It does no one any good to try to force a change in the marketplace. You are tilting at windmills. Policy (economic or otherwise) must be based on a balance of impacts — impacts on the environment, on the economy and on people. Your agenda on the left ignores one of the legs of that three-legged stool, and in doing so you are also creating problems for a second — the people. You are asking them to give up their livelihoods “for the common good.”Sorry, but most people don’t roll that way.

West Virginia has more than 200 years of coal left in the ground. Yes, some of the easiest-to-mine seams have been largely depleted but there remains a huge amount of identified economically mineable coal reserves and much more still that has not been “proven” but known to exist (much like the deep gas reserves of the Marcellus shale).

West Virginia’s future should be bright. Instead, we are being told to throw away our advantages and ignore our natural resources. We have a “president” and an out-of-control EPA so intent on implementing their “green panacea” that they either can’t see or choose to ignore the suffering of people and the cost of their actions to the American economy.  Through its attack dog EPA, the Obama Administration has attempted to make the radical anti-industrial philosophy of the far left the law of the land – bypassing Congress and trampling on the Constitution and on the people of our nation to do so. They have left in their wake a wasteland that used to be the energy and industrialsector of our country. Shuttered plants and locked gates is the “Obama Vision”for our nation’s future – for our children and grandchildren’s future.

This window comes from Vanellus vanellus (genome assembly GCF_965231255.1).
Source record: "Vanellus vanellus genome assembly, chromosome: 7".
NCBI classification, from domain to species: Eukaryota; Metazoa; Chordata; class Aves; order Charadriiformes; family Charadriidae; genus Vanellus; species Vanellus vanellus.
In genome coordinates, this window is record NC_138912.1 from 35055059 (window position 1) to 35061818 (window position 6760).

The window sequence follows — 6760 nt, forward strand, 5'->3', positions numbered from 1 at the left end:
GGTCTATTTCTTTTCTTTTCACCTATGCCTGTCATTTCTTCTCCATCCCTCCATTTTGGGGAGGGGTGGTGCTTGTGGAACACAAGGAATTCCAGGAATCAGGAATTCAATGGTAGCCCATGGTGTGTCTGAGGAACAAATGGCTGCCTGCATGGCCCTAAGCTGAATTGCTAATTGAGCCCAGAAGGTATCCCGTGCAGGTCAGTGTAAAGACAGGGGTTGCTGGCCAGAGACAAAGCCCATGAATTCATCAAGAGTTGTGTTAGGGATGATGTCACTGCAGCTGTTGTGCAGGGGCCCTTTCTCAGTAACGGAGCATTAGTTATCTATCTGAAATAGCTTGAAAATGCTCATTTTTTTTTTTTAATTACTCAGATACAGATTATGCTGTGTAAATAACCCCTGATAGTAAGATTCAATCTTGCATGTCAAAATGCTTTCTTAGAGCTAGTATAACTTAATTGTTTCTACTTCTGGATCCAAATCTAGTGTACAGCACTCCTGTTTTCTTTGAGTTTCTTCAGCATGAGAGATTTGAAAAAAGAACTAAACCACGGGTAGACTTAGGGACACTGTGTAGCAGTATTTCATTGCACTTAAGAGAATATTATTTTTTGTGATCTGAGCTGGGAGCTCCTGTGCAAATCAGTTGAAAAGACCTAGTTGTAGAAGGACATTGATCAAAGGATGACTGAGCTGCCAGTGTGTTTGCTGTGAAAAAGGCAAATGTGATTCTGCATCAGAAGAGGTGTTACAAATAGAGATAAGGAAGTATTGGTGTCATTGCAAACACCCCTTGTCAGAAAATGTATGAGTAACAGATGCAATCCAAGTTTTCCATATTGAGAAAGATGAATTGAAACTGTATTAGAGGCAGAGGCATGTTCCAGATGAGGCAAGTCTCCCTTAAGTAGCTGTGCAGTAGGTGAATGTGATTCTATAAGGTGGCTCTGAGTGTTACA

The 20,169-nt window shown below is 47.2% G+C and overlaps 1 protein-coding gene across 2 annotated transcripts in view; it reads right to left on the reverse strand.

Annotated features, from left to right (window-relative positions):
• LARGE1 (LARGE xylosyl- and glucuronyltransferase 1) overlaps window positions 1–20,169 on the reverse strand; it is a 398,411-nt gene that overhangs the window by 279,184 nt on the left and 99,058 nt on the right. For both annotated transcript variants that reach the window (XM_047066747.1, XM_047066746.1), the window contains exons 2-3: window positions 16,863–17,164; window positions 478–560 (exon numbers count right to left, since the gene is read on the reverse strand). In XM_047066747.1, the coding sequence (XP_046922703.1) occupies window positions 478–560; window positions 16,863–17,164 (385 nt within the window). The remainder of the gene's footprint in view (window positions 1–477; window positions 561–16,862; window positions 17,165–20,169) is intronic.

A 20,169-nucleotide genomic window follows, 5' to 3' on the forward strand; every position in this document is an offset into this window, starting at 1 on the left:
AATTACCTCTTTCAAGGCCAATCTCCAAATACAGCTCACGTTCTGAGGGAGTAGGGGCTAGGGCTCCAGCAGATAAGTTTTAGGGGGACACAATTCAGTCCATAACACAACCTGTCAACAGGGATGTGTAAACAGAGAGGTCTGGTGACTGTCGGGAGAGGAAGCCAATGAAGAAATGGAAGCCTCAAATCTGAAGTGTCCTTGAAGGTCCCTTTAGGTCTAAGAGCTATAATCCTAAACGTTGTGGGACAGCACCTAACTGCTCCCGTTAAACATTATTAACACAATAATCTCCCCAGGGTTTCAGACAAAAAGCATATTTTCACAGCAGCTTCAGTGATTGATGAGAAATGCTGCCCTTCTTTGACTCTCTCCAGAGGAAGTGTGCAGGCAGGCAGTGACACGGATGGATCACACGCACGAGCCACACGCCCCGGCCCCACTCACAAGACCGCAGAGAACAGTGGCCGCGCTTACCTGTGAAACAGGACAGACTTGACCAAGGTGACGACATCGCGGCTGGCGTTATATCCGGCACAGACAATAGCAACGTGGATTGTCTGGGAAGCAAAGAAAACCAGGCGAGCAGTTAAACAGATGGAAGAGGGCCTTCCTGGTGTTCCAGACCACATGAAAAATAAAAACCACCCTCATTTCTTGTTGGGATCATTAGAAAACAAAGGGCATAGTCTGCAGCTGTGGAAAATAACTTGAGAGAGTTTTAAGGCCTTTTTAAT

West Virginia could and should be the new energy capitol of this country. We should be at the forefront leading this nation out of the now three-and-a-half year recession. Instead, our 63,000 coal mining families are suffering … It would be no less difficult to live with but easier to understand if this were the result of some natural economic factors,but that it is the result of a conscious policy decision by the Obama Administration – an administration charged with protecting and defending our nation – is simply unbelievable.

America’s future should be bright. We should be mining coal, drilling for natural gas and oil, building things. We should be hearing the whirring sounds of the American economic engine revving up. Instead, we stand in unemployment lines and listen to the wind through empty buildings and locked gates. Is this the future we want?

NOTE: Headley holds an MBA in management and finance from West Virginia University and an MA in public relations from Marshall University. He is also a graduate of the Community and Economic Development Institute and of Leadership West Virginia, the Class of 2001. He has more than 25 years of experience in communications and energy issues. A native of the West Virginia coalfields, Headley provides communications and research consulting services toa host of coal and energy organizations.